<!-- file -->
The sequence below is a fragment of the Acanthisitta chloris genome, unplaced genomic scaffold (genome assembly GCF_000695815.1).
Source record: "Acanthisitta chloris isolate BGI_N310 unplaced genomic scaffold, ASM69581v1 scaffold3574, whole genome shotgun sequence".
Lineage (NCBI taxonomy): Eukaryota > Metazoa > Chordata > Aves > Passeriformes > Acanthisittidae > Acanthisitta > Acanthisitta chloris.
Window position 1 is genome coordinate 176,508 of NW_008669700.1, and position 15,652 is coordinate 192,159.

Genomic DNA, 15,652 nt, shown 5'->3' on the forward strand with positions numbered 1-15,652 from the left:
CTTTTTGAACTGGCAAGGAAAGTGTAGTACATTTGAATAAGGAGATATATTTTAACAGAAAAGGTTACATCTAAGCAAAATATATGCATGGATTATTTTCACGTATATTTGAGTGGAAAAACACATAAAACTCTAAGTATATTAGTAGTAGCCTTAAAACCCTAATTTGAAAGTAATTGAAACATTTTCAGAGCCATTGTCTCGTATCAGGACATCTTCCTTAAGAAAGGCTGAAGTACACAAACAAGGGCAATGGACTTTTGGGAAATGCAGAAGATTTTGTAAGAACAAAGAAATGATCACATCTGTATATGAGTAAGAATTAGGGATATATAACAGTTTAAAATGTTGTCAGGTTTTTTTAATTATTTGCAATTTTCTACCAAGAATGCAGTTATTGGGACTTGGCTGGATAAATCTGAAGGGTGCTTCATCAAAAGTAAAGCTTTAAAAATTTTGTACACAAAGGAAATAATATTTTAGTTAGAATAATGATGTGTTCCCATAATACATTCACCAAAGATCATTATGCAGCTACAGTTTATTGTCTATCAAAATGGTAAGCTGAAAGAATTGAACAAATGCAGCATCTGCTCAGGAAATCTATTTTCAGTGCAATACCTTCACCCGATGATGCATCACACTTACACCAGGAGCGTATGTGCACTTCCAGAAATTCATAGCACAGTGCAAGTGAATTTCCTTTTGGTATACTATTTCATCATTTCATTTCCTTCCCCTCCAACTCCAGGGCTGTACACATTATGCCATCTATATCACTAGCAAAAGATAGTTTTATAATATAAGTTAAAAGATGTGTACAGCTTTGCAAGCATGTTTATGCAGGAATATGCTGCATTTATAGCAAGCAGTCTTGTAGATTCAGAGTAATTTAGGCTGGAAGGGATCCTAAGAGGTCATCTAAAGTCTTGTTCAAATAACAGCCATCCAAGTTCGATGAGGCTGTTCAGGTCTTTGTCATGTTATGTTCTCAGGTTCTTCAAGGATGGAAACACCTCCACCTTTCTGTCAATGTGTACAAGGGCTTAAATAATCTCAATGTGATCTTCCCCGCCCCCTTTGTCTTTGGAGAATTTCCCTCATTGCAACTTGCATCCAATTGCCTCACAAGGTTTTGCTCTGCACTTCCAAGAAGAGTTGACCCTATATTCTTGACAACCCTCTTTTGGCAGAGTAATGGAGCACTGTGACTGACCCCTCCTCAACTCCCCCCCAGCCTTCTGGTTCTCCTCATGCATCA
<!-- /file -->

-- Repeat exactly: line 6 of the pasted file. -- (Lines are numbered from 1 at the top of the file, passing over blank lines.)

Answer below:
CTTTTTGAACTGGCAAGGAAAGTGTAGTACATTTGAATAAGGAGATATATTTTAACAGAAAAGGTTACATCTAAGCAAAATATATGCATGGATTATTTTCACGTATATTTGAGTGGAAAAACACATAAAACTCTAAGTATATTAGTAGTAGCCTTAAAACCCTAATTTGAAAGTAATTGAAACATTTTCAGAGCCATTGTCTCGTATCAGGACATCTTCCTTAAGAAAGGCTGAAGTACACAAACAAGGGCAATGGACTTTTGGGAAATGCAGAAGATTTTGTAAGAACAAAGAAATGATCACATCTGTATATGAGTAAGAATTAGGGATATATAACAGTTTAAAATGTTGTCAGGTTTTTTTAATTATTTGCAATTTTCTACCAAGAATGCAGTTATTGGGACTTGGCTGGATAAATCTGAAGGGTGCTTCATCAAAAGTAAAGCTTTAAAAATTTTGTACACAAAGGAAATAATATTTTAGTTAGAATAATGATGTGTTCCCATAATACATTCACCAAAGATCATTATGCAGCTACAGTTTATTGTCTATCAAAATGGTAAGCTGAAAGAATTGAACAAATGCAGCATCTGCTCAGGAAATCTATTTTCAGTGCAATACCTTCACCCGATGATGCATCACACTTACACCAGGAGCGTATGTGCACTTCCAGAAATTCATAGCACAGTGCAAGTGAATTTCCTTTTGGTATACTATTTCATCATTTCATTTCCTTCCCCTCCAACTCCAGGGCTGTACACATTATGCCATCTATATCACTAGCAAAAGATAGTTTTATAATATAAGTTAAAAGATGTGTACAGCTTTGCAAGCATGTTTATGCAGGAATATGCTGCATTTATAGCAAGCAGTCTTGTAGATTCAGAGTAATTTAGGCTGGAAGGGATCCTAAGAGGTCATCTAAAGTCTTGTTCAAATAACAGCCATCCAAGTTCGATGAGGCTGTTCAGGTCTTTGTCATGTTATGTTCTCAGGTTCTTCAAGGATGGAAACACCTCCACCTTTCTGTCAATGTGTACAAGGGCTTAAATAATCTCAATGTGATCTTCCCCGCCCCCTTTGTCTTTGGAGAATTTCCCTCATTGCAACTTGCATCCAATTGCCTCACAAGGTTTTGCTCTGCACTTCCAAGAAGAGTTGACCCTATATTCTTGACAACCCTCTTTTGGCAGAGTAATGGAGCACTGTGACTGACCCCTCCTCAACTCCCCCCCAGCCTTCTGGTTCTCCTCATGCATCA